Turkish President Recep Tayyip Erdoğan has said that the country is launching a new mobilization in the areas of economy, judiciary and democracy, as he also commented on the changes in the economy management.
"We are launching a brand new mobilization in the economy, judiciary and democracy. We have re-formed economy management," Erdoğan told members of his ruling Justice and Development Party (AKP) on Nov. 14.
"We aim to rapidly implement the moves that would make us reach our goals and solve the current problems. Similarly, we are continuing the judicial reforms that we began last year in a way that would strengthen the economic confidence climate," he added.
Erdoğan's remarks came after major changes were carried out last week in the country's economy management.
On Nov. 7, Erdoğan appointed former minister Naci Ağbal as Central Bank governor in a surprise move. Further adding to the shock, Berat Albayrak, who is Erdoğan's son-in-law, resigned on Nov. 8 as treasury and finance minister, leaving his post to another ex-minister, Naci Ağbal.
In parliament this week Erdoğan promised an economic growth strategy based on stability, lower inflation and international investment, a marked shift in tone from the president who has frequently blamed foreigners for Turkey's economic problems.
That followed a series of talks he held last week with officials and bankers about the Turkish lira's tumble to record lows against the dollar despite $100 billion spent this year to curb its fall.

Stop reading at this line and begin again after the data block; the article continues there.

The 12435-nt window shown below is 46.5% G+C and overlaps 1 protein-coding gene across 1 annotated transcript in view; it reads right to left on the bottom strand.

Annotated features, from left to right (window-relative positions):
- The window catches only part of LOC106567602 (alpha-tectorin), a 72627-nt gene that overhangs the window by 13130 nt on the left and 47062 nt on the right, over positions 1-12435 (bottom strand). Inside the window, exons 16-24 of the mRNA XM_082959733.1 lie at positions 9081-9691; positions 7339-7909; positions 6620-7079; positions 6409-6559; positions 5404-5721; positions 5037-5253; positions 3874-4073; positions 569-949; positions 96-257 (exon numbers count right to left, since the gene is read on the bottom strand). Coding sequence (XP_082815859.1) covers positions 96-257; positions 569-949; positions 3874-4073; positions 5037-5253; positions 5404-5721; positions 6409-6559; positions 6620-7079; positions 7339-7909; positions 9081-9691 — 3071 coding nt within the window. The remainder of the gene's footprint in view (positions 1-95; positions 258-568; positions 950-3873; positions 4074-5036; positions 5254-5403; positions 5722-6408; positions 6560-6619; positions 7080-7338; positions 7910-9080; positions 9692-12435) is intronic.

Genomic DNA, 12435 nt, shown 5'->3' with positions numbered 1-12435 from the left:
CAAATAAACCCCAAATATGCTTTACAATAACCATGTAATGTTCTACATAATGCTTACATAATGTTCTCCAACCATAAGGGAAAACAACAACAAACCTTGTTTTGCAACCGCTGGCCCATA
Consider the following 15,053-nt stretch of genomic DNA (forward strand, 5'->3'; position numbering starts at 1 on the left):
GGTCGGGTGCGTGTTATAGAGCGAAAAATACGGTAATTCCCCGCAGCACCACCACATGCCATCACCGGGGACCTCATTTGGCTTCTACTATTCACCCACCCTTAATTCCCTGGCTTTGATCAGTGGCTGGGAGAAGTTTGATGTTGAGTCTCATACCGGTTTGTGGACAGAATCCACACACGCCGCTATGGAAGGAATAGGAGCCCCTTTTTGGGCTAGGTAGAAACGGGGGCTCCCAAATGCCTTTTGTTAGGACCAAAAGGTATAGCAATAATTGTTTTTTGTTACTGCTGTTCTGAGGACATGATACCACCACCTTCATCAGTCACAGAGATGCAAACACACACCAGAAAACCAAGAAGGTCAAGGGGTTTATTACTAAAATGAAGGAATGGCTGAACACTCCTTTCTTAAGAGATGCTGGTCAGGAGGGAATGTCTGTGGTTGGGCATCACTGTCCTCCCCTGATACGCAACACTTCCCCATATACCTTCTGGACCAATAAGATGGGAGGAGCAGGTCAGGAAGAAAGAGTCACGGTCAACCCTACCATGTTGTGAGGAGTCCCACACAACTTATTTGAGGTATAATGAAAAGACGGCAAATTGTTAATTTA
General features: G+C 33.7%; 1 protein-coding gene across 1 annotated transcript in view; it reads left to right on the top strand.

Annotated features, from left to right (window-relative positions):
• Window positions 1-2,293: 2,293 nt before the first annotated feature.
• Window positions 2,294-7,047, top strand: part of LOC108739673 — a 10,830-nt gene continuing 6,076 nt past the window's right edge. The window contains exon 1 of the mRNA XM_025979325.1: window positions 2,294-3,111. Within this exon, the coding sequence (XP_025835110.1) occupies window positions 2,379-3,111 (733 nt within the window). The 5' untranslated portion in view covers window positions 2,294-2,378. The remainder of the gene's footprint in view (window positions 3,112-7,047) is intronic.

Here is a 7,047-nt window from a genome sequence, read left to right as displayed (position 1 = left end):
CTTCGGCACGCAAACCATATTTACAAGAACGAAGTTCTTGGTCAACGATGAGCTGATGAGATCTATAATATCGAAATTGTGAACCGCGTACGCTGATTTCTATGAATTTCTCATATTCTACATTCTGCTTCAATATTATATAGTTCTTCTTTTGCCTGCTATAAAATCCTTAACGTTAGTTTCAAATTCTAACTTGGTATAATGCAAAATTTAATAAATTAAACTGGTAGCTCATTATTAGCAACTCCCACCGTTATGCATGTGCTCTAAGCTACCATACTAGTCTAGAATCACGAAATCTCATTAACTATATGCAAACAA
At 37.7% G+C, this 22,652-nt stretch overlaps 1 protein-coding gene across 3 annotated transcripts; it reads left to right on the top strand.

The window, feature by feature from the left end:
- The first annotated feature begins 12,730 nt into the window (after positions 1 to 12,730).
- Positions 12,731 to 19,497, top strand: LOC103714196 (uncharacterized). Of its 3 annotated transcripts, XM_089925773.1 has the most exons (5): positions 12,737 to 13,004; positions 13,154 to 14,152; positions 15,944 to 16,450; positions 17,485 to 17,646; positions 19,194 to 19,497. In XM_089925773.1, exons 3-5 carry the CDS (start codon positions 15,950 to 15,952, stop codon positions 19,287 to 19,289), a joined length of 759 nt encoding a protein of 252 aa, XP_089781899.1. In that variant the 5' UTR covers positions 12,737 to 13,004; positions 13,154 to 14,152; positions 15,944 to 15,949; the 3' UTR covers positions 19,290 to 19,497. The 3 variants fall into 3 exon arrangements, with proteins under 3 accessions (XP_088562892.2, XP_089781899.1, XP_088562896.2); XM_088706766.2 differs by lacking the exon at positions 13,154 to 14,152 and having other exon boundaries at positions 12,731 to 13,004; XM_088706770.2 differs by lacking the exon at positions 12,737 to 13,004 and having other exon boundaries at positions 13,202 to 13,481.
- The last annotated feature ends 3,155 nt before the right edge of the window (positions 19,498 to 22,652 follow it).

Erdoğan expects Turks to abide by COVID-19 measures
Erdoğan on Nov. 14 also commented on the increasing number of COVID-19 cases in the country, saying that he expects Turks to abide by the coronavirus measures.
Turkey reported a rise in the daily number of coronavirus-related deaths and new cases on Nov. 14 to levels last seen near the peak of the first wave of the pandemic in April.
The health ministry said 92 COVID-19 deaths and 3,116 new infections had been recorded in the last 24 hours, and Health Minister Fahrettin Koca stressed on Twitter the need to wear masks.
More than 11,418 people have now died in Turkey and the country has adopted some new restrictions to curb the spread of the virus.
Turkey's pandemic peaked in mid-April and infections were last at current levels later that month, when a nationwide partial lockdown was in place.
This month the government ordered all businesses to close by 10 p.m. and narrowed the hours when those aged 65 and older were allowed to leave home.